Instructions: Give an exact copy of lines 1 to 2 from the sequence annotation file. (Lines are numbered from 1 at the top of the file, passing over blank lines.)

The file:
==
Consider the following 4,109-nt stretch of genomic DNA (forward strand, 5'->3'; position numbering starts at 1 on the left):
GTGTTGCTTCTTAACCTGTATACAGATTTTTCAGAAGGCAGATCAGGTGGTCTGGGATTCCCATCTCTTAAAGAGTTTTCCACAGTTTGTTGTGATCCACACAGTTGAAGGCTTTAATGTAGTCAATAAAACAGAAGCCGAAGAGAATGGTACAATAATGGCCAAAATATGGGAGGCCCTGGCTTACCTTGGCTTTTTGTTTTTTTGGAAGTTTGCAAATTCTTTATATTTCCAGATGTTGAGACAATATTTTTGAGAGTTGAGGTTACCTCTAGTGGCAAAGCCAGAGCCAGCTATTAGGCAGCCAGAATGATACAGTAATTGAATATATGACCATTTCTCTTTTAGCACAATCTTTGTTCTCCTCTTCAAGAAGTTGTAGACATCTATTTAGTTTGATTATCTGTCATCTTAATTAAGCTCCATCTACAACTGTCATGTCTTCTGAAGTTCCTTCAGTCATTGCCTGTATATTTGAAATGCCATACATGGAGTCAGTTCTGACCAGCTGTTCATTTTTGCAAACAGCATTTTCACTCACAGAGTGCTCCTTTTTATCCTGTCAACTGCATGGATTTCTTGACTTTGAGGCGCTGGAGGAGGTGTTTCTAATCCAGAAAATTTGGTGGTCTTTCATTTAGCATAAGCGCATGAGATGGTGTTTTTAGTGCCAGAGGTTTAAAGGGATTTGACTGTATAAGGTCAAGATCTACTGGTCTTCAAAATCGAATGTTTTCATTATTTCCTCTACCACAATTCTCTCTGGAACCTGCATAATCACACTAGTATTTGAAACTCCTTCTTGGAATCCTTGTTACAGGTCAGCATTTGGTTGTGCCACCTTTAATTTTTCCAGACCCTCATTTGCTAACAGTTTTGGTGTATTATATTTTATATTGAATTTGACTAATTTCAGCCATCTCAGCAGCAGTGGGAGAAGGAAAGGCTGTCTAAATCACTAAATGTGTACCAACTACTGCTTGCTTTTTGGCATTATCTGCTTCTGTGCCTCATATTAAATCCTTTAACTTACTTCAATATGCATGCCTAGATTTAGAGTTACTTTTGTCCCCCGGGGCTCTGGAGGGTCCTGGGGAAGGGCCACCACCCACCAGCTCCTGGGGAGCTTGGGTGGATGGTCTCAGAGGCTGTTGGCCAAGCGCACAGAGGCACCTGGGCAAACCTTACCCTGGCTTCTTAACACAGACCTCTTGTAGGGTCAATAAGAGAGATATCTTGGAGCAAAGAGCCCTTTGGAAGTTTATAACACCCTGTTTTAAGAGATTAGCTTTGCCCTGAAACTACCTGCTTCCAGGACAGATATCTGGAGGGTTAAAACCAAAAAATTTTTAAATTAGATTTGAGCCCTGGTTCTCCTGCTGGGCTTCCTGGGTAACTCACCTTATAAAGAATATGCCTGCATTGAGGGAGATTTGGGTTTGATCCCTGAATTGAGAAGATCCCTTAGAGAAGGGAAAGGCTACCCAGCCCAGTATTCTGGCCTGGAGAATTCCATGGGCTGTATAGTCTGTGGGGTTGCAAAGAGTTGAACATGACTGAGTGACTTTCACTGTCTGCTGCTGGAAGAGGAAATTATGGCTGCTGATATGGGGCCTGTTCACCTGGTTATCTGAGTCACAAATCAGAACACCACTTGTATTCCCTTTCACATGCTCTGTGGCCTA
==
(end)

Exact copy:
Consider the following 4,109-nt stretch of genomic DNA (forward strand, 5'->3'; position numbering starts at 1 on the left):
GTGTTGCTTCTTAACCTGTATACAGATTTTTCAGAAGGCAGATCAGGTGGTCTGGGATTCCCATCTCTTAAAGAGTTTTCCACAGTTTGTTGTGATCCACACAGTTGAAGGCTTTAATGTAGTCAATAAAACAGAAGCCGAAGAGAATGGTACAATAATGGCCAAAATATGGGAGGCCCTGGCTTACCTTGGCTTTTTGTTTTTTTGGAAGTTTGCAAATTCTTTATATTTCCAGATGTTGAGACAATATTTTTGAGAGTTGAGGTTACCTCTAGTGGCAAAGCCAGAGCCAGCTATTAGGCAGCCAGAATGATACAGTAATTGAATATATGACCATTTCTCTTTTAGCACAATCTTTGTTCTCCTCTTCAAGAAGTTGTAGACATCTATTTAGTTTGATTATCTGTCATCTTAATTAAGCTCCATCTACAACTGTCATGTCTTCTGAAGTTCCTTCAGTCATTGCCTGTATATTTGAAATGCCATACATGGAGTCAGTTCTGACCAGCTGTTCATTTTTGCAAACAGCATTTTCACTCACAGAGTGCTCCTTTTTATCCTGTCAACTGCATGGATTTCTTGACTTTGAGGCGCTGGAGGAGGTGTTTCTAATCCAGAAAATTTGGTGGTCTTTCATTTAGCATAAGCGCATGAGATGGTGTTTTTAGTGCCAGAGGTTTAAAGGGATTTGACTGTATAAGGTCAAGATCTACTGGTCTTCAAAATCGAATGTTTTCATTATTTCCTCTACCACAATTCTCTCTGGAACCTGCATAATCACACTAGTATTTGAAACTCCTTCTTGGAATCCTTGTTACAGGTCAGCATTTGGTTGTGCCACCTTTAATTTTTCCAGACCCTCATTTGCTAACAGTTTTGGTGTATTATATTTTATATTGAATTTGACTAATTTCAGCCATCTCAGCAGCAGTGGGAGAAGGAAAGGCTGTCTAAATCACTAAATGTGTACCAACTACTGCTTGCTTTTTGGCATTATCTGCTTCTGTGCCTCATATTAAATCCTTTAACTTACTTCAATATGCATGCCTAGATTTAGAGTTACTTTTGTCCCCCGGGGCTCTGGAGGGTCCTGGGGAAGGGCCACCACCCACCAGCTCCTGGGGAGCTTGGGTGGATGGTCTCAGAGGCTGTTGGCCAAGCGCACAGAGGCACCTGGGCAAACCTTACCCTGGCTTCTTAACACAGACCTCTTGTAGGGTCAATAAGAGAGATATCTTGGAGCAAAGAGCCCTTTGGAAGTTTATAACACCCTGTTTTAAGAGATTAGCTTTGCCCTGAAACTACCTGCTTCCAGGACAGATATCTGGAGGGTTAAAACCAAAAAATTTTTAAATTAGATTTGAGCCCTGGTTCTCCTGCTGGGCTTCCTGGGTAACTCACCTTATAAAGAATATGCCTGCATTGAGGGAGATTTGGGTTTGATCCCTGAATTGAGAAGATCCCTTAGAGAAGGGAAAGGCTACCCAGCCCAGTATTCTGGCCTGGAGAATTCCATGGGCTGTATAGTCTGTGGGGTTGCAAAGAGTTGAACATGACTGAGTGACTTTCACTGTCTGCTGCTGGAAGAGGAAATTATGGCTGCTGATATGGGGCCTGTTCACCTGGTTATCTGAGTCACAAATCAGAACACCACTTGTATTCCCTTTCACATGCTCTGTGGCCTA